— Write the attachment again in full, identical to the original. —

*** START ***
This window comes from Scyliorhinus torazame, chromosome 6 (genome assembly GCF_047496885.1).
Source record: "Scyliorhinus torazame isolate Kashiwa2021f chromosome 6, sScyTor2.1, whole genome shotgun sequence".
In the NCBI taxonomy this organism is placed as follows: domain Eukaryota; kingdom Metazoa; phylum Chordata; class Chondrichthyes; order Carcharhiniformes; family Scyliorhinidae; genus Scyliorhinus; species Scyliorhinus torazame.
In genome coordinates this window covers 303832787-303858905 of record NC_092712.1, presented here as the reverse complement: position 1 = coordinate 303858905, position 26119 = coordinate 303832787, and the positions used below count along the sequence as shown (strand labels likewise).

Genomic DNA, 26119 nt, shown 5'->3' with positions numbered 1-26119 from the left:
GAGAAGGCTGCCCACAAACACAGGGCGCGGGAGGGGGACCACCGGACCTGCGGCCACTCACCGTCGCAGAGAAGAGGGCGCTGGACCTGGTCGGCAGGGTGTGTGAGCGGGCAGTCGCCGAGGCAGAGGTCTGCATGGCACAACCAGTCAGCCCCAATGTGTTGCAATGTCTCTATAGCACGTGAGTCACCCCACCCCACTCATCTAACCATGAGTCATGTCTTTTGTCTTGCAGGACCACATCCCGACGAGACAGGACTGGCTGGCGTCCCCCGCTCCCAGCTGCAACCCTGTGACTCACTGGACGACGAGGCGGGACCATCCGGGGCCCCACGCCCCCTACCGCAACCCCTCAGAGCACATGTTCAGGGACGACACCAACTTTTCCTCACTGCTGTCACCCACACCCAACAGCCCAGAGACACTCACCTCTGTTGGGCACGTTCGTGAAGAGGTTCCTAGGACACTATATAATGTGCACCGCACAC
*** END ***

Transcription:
This window comes from Scyliorhinus torazame, chromosome 6 (genome assembly GCF_047496885.1).
Source record: "Scyliorhinus torazame isolate Kashiwa2021f chromosome 6, sScyTor2.1, whole genome shotgun sequence".
In the NCBI taxonomy this organism is placed as follows: domain Eukaryota; kingdom Metazoa; phylum Chordata; class Chondrichthyes; order Carcharhiniformes; family Scyliorhinidae; genus Scyliorhinus; species Scyliorhinus torazame.
In genome coordinates this window covers 303832787-303858905 of record NC_092712.1, presented here as the reverse complement: position 1 = coordinate 303858905, position 26119 = coordinate 303832787, and the positions used below count along the sequence as shown (strand labels likewise).

Genomic DNA, 26119 nt, shown 5'->3' with positions numbered 1-26119 from the left:
GAGAAGGCTGCCCACAAACACAGGGCGCGGGAGGGGGACCACCGGACCTGCGGCCACTCACCGTCGCAGAGAAGAGGGCGCTGGACCTGGTCGGCAGGGTGTGTGAGCGGGCAGTCGCCGAGGCAGAGGTCTGCATGGCACAACCAGTCAGCCCCAATGTGTTGCAATGTCTCTATAGCACGTGAGTCACCCCACCCCACTCATCTAACCATGAGTCATGTCTTTTGTCTTGCAGGACCACATCCCGACGAGACAGGACTGGCTGGCGTCCCCCGCTCCCAGCTGCAACCCTGTGACTCACTGGACGACGAGGCGGGACCATCCGGGGCCCCACGCCCCCTACCGCAACCCCTCAGAGCACATGTTCAGGGACGACACCAACTTTTCCTCACTGCTGTCACCCACACCCAACAGCCCAGAGACACTCACCTCTGTTGGGCACGTTCGTGAAGAGGTTCCTAGGACACTATATAATGTGCACCGCACAC